Peter York is one of those many self-appointed fashion pundits that infest the newspapers, especially the weekenders. Trends seem to be set by bandwagonning, so they're writing about the same fashion or trend...Foster or Hadid, so that interesting and, dare I say, delightful stuff often doesn't get a look in...ever noticed how the "big" papers all seem to review the same books and CDs

    Sorry not really part of the thread, but that's a good idea to kick off a thread on relevent architects, designers, builders and craftsmen/women who are producing interesting homes. Arch Review only really does a housing issue once or twice a year but has a page every month entitled "delight" which is always good...maybe there should be design mag called "delight", mmm
    • CommentAuthorludite
    • CommentTimeMay 15th 2008
    OK. I will start one now. Think I'll call it: STUFF YOU LIKE., which should encompass, not just architects, but like you said, artists, designers, crafts people that are doing interesting things. Check out the thread on marmoleum/bamboo flooring because someone did an interesting link to a bamboo user who does buildings and furniture.:bigsmile:
    • CommentAuthorAdam0734
    • CommentTimeMay 15th 2008
    Ref: "Their excuse for not opening the windows was because they 'didn't want to heat the whole street'."

    *puzzled* Hang on. These are the same folks who only have the heating system on two hours a night? Which street do they think they're going to be heating? If it's off, it's off.
    • CommentAuthorludite
    • CommentTimeMay 15th 2008
    Yup. . . . This was their excuse!! When the expert asked them how long they had the heating on, she said "only a couple of hours a night because I'm a bit tight like that".

    I think I must be the one who is in the wrong. I spend all my time worrying that I am not providing people with a good standard of accommodation, and worrying about what will happen to our home we have rented. . . . worry worry worry. I'll just have to bite the bullet and go round and service the boiler and check out the situation. . . . it's probably much improoved since 6 months ago - after all, if it hadn't, they would have moved by now.

    Will keep you posted.
    • CommentAuthorcaliwag
    • CommentTimeNov 30th 2008
    I really think the main problem is people drying clothes on rads. bathing/showering without a fan and cooking without an extract...just think of the typical advise for pasta, the quick food of choice...bring to boil and cook with lid off. I rest my case.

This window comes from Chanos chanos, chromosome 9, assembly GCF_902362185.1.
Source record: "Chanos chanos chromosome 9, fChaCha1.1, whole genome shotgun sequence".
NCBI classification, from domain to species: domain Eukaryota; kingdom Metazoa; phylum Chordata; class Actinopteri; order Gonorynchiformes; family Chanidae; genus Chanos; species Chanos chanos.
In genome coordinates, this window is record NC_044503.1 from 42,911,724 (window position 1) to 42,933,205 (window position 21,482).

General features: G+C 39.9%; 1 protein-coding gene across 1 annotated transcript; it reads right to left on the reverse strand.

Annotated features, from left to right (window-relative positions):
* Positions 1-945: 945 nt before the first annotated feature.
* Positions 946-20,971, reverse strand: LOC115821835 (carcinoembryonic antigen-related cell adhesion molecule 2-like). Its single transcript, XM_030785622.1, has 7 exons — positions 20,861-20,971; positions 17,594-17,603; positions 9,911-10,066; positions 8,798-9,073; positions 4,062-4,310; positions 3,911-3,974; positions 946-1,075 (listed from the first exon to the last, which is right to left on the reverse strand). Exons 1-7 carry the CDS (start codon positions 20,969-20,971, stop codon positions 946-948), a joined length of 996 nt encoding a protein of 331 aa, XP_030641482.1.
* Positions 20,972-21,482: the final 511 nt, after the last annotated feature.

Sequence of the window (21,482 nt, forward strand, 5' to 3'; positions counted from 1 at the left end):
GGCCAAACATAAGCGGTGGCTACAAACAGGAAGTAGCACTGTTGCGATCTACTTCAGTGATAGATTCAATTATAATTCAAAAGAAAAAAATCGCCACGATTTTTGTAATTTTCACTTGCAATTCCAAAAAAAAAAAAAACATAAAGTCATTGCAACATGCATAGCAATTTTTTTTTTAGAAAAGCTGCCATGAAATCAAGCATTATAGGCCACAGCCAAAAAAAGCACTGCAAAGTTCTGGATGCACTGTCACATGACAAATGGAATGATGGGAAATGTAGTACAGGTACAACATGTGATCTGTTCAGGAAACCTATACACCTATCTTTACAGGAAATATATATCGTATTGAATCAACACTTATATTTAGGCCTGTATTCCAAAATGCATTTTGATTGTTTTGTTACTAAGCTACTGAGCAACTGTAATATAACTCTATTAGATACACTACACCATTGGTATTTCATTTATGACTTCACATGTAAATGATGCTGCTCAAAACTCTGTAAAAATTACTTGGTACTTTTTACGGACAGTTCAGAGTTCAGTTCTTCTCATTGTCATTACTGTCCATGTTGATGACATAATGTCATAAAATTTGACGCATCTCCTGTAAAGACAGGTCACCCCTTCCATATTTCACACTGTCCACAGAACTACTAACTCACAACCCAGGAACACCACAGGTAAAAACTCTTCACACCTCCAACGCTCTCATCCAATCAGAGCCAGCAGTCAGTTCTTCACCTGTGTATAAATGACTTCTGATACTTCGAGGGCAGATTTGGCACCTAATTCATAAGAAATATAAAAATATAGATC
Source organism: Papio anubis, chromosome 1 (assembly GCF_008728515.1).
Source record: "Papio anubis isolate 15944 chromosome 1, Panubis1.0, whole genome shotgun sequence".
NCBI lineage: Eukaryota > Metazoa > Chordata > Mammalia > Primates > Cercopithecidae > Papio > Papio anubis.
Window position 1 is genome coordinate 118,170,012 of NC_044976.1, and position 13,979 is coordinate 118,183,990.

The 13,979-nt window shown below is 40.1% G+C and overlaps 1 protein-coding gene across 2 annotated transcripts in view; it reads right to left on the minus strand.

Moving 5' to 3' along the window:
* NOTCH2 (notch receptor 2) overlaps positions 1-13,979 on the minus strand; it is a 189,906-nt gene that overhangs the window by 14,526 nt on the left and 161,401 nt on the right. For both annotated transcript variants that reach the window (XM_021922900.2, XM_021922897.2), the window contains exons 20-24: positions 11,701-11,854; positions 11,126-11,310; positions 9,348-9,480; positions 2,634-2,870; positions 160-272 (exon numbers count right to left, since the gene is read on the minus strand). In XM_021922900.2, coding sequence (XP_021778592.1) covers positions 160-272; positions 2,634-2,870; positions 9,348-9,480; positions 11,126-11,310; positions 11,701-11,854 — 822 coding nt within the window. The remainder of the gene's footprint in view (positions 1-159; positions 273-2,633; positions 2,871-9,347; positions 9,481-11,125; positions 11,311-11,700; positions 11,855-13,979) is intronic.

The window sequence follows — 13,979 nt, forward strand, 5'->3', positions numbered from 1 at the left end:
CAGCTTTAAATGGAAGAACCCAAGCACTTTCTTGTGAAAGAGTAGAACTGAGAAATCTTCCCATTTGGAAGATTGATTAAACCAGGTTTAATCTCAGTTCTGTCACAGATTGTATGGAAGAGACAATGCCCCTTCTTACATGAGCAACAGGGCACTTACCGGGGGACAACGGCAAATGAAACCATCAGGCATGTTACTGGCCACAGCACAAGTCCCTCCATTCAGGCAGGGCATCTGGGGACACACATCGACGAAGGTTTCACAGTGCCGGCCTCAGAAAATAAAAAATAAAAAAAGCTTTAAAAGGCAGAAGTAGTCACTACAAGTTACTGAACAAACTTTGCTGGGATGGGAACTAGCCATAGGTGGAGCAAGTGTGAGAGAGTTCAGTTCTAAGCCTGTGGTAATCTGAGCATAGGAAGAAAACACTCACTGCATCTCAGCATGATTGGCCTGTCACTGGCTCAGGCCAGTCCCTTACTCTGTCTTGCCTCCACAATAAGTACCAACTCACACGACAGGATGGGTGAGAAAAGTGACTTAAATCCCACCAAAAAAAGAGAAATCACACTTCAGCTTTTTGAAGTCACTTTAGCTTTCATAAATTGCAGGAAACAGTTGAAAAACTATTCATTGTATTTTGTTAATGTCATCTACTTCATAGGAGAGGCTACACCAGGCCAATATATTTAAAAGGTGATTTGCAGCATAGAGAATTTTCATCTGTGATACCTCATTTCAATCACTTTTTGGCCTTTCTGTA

I still believe that people need education about the issue...why would you care if its not your own place, but...heat, insulation,ventilation...take one away and you suffer discomfort and/or condensation and hence mould behind furniture, beds, and on clothes. It's sure as hell not taught at school, so why would young tenants/students etc know this.
    • CommentAuthorludite
    • CommentTimeNov 30th 2008
    I think a lot of the problem our bungalow has, is because its a BUNGALOW. It has deep loft insulation and almost no ventilation - unless you have the windows open. In a normal house, the hot moist air would rise and then get dispersed due to draughts. In our bungalow, there is nowhere for it to go.

    Thanks mark-s. I think the resurrection of my post was due to SPAM too:bigsmile:
    • CommentAuthorcaliwag
    • CommentTimeNov 30th 2008
    That's surely muddled thinking Luddite. Your method moisture laden air will migrate to the first floor, which may or may not be ventilated. Sure it's more healthy to have airy bedrooms but the chances of not getting mould forming behind beds etc are remote.
    A bungalow is no different. Yes if it's tightly vent contolled and well insulated, but you still produce moisture, then you will still get mould where there is little circulation...if only on clothes, leather and stuff.
    There is no answer (other than MHVR) to extract at source and the house occupying world must be taught that...it'll only get worse as fuel bills rise....and there's no advice from our government, other than grants for the loft!!
    A text book problem with two possible solutions. (1) shoot the tenants (2) install a tumble drier with external vent and say you will evict if they continue to dry washing on rads + provide a dehumidifier on a time switch.

    The first solution is quicker and rids the world of a social problem, but can create a lot of paperwork from busybodies who crusade against natural selection.
    • CommentAuthorJackyR
    • CommentTimeDec 1st 2008
    Q: Is it natural selection if you intervene and shoot them? Surely you let the mould kill them... :tongue: